Most hopeful about gains for minorities and the poor, U.S. respect abroad
PRINCETON, NJ -- When asked whether the Obama administration would be able to accomplish each of 16 possible goals for its time in office, Americans are most likely to predict that it will improve conditions for minorities and the poor, and improve respect for the United States abroad, and are least likely to think the new government can avoid raising their taxes and control illegal immigration.
These results are based on a Nov. 7-9 USA Today/Gallup poll, which included a version of a question about incoming administrations after presidential elections. The question asks whether the new administration will or will not be able to accomplish a list of common presidential goals, though the specific goals asked for each president-elect have varied over the years.
In general, Americans are quite optimistic in the Obama administration's potential to achieve most of the goals tested in this year's survey. A majority believe the new administration will be able to accomplish 13 of the 16 goals. The three goals Americans express doubts about the Obama administration's ability to deliver on are controlling illegal immigration, reducing the federal budget deficit, and avoiding a tax increase.
Since he was elected last week, Barack Obama has made clear that improving the economy is his top priority when he takes office next January. And Americans are optimistic those efforts will pay off -- 64% believe his administration will be able to create a strong economic recovery, and 67% believe it will be able to reduce unemployment.
While John McCain was generally regarded as better able to handle international matters than Obama throughout the campaign, Americans generally agree that the Obama administration will also fare well in this area. In addition to the 76% who say the new administration will increase respect for the United States abroad, 62% believe it will be able to keep the country safe from terrorism, and majorities believe it will be able to bring U.S. troops home from Iraq (66%) and Afghanistan (58%) in ways that are "not harmful to the United States."
Comparison to Prior Presidents-Elect
The optimism Americans express about the Obama administration is not unusual compared to what Gallup has found for other incoming presidents. Gallup asked a similar question in November 1980 for the Ronald Reagan administration, in November and December 1988 for the George H.W. Bush administration, in November 1992 for the Bill Clinton administration, and in January 2001 for the George W. Bush administration. Typically, Americans are more likely to say the incoming president will be able to accomplish most of the items rated than to say he will not. And, for the most part, Obama scores well where other presidents-elect have scored well, and poorly where others have rated poorly.
For example, Americans have always believed the new president would make the economy better (when it was struggling) or keep it good when it was doing well.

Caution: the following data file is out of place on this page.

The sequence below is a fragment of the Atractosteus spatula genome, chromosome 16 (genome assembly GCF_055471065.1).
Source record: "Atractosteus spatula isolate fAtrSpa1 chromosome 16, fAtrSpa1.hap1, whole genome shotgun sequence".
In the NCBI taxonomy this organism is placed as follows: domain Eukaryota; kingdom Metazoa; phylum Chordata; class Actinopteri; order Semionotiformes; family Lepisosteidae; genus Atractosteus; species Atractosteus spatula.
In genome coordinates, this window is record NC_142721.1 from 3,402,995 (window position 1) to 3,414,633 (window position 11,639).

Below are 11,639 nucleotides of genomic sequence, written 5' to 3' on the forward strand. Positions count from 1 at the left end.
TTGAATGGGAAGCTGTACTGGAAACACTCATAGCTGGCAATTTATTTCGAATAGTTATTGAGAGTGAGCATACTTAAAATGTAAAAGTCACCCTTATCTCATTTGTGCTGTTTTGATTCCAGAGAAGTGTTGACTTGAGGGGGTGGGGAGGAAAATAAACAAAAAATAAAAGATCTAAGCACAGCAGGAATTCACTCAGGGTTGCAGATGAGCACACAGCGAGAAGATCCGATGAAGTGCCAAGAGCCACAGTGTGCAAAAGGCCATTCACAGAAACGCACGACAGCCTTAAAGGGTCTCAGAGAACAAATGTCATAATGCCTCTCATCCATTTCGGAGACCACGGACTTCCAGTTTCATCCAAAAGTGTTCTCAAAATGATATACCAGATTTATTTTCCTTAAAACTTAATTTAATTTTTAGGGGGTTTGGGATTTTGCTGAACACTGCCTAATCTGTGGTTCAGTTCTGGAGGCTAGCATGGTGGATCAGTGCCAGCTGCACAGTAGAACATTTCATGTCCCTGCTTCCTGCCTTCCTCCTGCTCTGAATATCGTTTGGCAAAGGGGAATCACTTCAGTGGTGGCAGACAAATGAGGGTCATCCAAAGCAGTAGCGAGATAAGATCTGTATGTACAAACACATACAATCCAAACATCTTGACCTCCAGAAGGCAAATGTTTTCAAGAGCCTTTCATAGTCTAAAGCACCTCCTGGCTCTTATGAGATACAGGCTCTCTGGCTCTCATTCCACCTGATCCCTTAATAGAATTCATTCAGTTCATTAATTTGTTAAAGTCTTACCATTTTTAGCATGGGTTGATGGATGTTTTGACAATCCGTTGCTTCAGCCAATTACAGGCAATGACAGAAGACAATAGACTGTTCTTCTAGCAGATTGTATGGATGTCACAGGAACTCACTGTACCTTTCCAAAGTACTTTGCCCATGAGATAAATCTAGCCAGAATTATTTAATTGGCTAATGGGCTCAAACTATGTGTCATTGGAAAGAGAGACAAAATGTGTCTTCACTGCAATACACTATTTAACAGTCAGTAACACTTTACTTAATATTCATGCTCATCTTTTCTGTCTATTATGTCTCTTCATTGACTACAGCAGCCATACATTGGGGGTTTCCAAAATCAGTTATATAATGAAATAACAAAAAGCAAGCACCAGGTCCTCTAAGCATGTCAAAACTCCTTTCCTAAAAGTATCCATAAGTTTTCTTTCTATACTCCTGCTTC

And when a president took office during difficult economic times, the public has generally been confident that he would be able to reduce unemployment.
On two of Obama's lowest-scoring items -- reducing the budget deficit and avoiding raising Americans' taxes -- other incoming presidents faced similar public doubts. (This is the first time Gallup has asked about a president's ability to control illegal immigration, so it is not clear whether other presidents would also have scored poorly on that item.)
But Obama does significantly exceed the expectations for his predecessors on improving conditions for minorities and the poor, and increasing respect for the United States abroad.
He also fares much better than George W. Bush did in expectations that he will be able to heal political divisions in this country.
Americans apparently have high hopes for the Obama administration, believing Obama will be able to accomplish most of a list of 16 goals presidents often hope to achieve. But the expectations for Obama are not universally greater or lower than what they were for prior incoming presidents. Americans generally have faith in new presidents to re-establish or maintain economic growth, and to reduce unemployment when it is high, as they do for Obama. And though the public is skeptical in Obama's ability to avoid raising taxes and to reduce the federal budget deficit, the public was also skeptical about prior presidents-elect in this regard.
Where Obama may stand apart from his predecessors is in the public's optimism that he can improve conditions for minorities and the poor, increase respect for the United States abroad, and heal political divisions in the country.
Results are based on telephone interviews with 1,010 national adults, aged 18 and older, conducted Nov. 7-9, 2008. For results based on the total sample of national adults, one can say with 95% confidence that the maximum margin of sampling error is ±3 percentage points.
Interviews are conducted with respondents on land-line telephones (for respondents with a land-line telephone) and cellular phones (for respondents who are cell-phone only).
In addition to sampling error, question wording and practical difficulties in conducting surveys can introduce error or bias into the findings of public opinion polls.